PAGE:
Data security in ecommerce is of utmost importance if you want repeat customers. Here are five ways to help ecommerce businesses keep their customer’s data safe.
The COVID-19 pandemic pushed almost every retail business online as customers embraced ecommerce wholeheartedly. While the move to digital channels gave many businesses new sales outlets, it introduced further complications. Data privacy issues and cybersecurity have become business pillars, and many companies have found the switch tough to execute.
Thanks to a raft of data breaches and unethical data-sharing practices perpetrated by big tech over the previous decade, consumers are highly sensitive to data usage. Ecommerce companies, irrespective of size, cannot claim ignorance as an excuse. Data breaches cause significant brand damage and erode consumer trust.
Here are five ways ecommerce companies can protect their customers’ data and prevent costly data security lapses.
Examine data collection practices
Many companies collect large volumes of data from their customers without fully planning how they’ll use these datasets. It is common for ecommerce companies to gather data directly from customers through forms and behavioral data from platforms. The rationale behind such data gathering is that more data is always better. This principle sounds great on paper but creates several vulnerabilities in practice.
For starters, asking for more data than is strictly necessary turns many consumers off since they recognize irrelevant data gathering. In addition, the more data you gather, the more you’ll have to store, increasing your analysis costs. While cloud storage is relatively inexpensive these days, you must consider the hefty fees that come from future risks such as data breaches.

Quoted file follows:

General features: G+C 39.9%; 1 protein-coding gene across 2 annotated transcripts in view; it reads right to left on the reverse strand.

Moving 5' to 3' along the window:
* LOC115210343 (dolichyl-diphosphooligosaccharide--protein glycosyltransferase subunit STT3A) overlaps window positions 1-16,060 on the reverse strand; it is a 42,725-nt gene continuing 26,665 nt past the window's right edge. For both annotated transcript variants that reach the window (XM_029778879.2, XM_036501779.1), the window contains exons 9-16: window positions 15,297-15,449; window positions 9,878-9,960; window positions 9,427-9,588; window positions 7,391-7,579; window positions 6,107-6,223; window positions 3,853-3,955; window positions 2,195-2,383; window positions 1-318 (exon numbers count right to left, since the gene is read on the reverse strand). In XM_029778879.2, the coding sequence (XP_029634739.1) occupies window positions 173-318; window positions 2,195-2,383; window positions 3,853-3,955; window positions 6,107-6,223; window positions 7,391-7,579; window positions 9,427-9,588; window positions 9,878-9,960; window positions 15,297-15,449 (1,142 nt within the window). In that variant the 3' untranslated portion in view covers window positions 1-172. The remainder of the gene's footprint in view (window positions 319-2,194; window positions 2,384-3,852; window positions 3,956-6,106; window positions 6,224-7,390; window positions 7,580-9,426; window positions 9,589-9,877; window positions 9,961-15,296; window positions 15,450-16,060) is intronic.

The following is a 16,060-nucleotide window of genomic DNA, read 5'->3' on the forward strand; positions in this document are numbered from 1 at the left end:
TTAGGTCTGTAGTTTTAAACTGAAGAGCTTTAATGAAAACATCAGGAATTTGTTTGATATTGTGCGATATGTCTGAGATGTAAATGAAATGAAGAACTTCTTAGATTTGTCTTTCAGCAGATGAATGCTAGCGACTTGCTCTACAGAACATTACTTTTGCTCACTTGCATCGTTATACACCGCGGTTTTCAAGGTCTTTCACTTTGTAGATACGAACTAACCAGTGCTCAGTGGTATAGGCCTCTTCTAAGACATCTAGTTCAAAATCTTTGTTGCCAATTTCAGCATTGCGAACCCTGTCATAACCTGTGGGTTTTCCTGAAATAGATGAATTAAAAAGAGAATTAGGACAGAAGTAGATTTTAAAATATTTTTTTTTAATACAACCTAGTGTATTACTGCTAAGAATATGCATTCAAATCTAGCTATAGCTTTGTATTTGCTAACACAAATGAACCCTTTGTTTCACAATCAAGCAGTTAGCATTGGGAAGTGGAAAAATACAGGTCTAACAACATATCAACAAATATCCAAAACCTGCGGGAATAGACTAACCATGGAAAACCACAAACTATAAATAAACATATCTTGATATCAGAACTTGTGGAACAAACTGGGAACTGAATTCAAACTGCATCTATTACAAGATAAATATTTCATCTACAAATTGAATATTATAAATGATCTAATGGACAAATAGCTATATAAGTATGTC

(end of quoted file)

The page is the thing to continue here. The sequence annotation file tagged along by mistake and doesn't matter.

You are responsible for all the data you collect. A breach that involves data disconnected from everyday business exposes you to damage needlessly. For instance, you might be gathering customer interest data and failing to leverage it during analysis. A leak involving these datasets only damages your brand, and they served no business purpose in the first place.
Collect only what you need. You will gain more trust from your audience and reduce the risk of any data breach.
Examine payment channels
One-click checkout has become popular amongst consumers these days. However, this practice doesn’t require storing customer credit card information on your servers. This is a violation of PCI compliance rules, for starters. Many companies tokenize card information and implement one-click checkouts using that process.
However, this method still exposes you to significant risks from a data breach. You’ll also paint a target on your back for malicious hackers everywhere. Payments are a highly regulated industry, and breaching those laws will have severe consequences.
Thus, the risk-to-reward profile that one-click checkouts offer doesn’t make sense for many ecommerce companies. You’ll find that using payment facilitators or processors such as Stripe or Square makes more sense. You can outsource payments-related compliance to these companies while offloading brand damage risks in case of a data breach.